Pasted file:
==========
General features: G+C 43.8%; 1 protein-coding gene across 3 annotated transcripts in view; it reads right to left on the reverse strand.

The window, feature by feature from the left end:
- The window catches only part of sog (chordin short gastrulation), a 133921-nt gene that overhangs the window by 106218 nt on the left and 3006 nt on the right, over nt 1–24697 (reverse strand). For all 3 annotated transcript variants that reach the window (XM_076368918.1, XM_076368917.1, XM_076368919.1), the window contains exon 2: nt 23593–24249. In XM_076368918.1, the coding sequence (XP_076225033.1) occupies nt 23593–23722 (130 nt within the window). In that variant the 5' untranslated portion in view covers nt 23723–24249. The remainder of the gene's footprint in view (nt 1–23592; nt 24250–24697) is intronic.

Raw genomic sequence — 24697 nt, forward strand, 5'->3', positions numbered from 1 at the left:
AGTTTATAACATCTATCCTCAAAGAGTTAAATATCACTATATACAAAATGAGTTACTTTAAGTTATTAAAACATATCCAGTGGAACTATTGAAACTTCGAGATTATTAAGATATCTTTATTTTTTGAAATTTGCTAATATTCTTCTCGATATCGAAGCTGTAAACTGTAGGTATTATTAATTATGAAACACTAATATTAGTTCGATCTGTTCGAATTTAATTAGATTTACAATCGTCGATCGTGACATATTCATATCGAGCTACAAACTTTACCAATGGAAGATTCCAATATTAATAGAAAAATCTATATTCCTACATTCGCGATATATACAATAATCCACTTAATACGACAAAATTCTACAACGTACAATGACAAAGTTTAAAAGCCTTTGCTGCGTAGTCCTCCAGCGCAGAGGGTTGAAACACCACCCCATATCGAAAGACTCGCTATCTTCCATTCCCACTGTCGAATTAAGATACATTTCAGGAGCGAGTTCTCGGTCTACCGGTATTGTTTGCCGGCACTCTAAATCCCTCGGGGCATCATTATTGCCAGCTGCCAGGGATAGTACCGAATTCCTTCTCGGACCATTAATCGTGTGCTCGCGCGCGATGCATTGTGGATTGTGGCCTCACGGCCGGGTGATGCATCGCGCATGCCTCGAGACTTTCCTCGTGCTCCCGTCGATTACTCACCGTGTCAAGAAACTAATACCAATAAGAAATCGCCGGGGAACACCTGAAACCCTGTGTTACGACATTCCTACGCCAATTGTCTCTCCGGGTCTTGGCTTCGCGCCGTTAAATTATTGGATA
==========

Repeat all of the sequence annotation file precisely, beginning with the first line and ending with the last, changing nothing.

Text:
General features: G+C 43.8%; 1 protein-coding gene across 3 annotated transcripts in view; it reads right to left on the reverse strand.

The window, feature by feature from the left end:
- The window catches only part of sog (chordin short gastrulation), a 133921-nt gene that overhangs the window by 106218 nt on the left and 3006 nt on the right, over nt 1–24697 (reverse strand). For all 3 annotated transcript variants that reach the window (XM_076368918.1, XM_076368917.1, XM_076368919.1), the window contains exon 2: nt 23593–24249. In XM_076368918.1, the coding sequence (XP_076225033.1) occupies nt 23593–23722 (130 nt within the window). In that variant the 5' untranslated portion in view covers nt 23723–24249. The remainder of the gene's footprint in view (nt 1–23592; nt 24250–24697) is intronic.

Raw genomic sequence — 24697 nt, forward strand, 5'->3', positions numbered from 1 at the left:
AGTTTATAACATCTATCCTCAAAGAGTTAAATATCACTATATACAAAATGAGTTACTTTAAGTTATTAAAACATATCCAGTGGAACTATTGAAACTTCGAGATTATTAAGATATCTTTATTTTTTGAAATTTGCTAATATTCTTCTCGATATCGAAGCTGTAAACTGTAGGTATTATTAATTATGAAACACTAATATTAGTTCGATCTGTTCGAATTTAATTAGATTTACAATCGTCGATCGTGACATATTCATATCGAGCTACAAACTTTACCAATGGAAGATTCCAATATTAATAGAAAAATCTATATTCCTACATTCGCGATATATACAATAATCCACTTAATACGACAAAATTCTACAACGTACAATGACAAAGTTTAAAAGCCTTTGCTGCGTAGTCCTCCAGCGCAGAGGGTTGAAACACCACCCCATATCGAAAGACTCGCTATCTTCCATTCCCACTGTCGAATTAAGATACATTTCAGGAGCGAGTTCTCGGTCTACCGGTATTGTTTGCCGGCACTCTAAATCCCTCGGGGCATCATTATTGCCAGCTGCCAGGGATAGTACCGAATTCCTTCTCGGACCATTAATCGTGTGCTCGCGCGCGATGCATTGTGGATTGTGGCCTCACGGCCGGGTGATGCATCGCGCATGCCTCGAGACTTTCCTCGTGCTCCCGTCGATTACTCACCGTGTCAAGAAACTAATACCAATAAGAAATCGCCGGGGAACACCTGAAACCCTGTGTTACGACATTCCTACGCCAATTGTCTCTCCGGGTCTTGGCTTCGCGCCGTTAAATTATTGGATA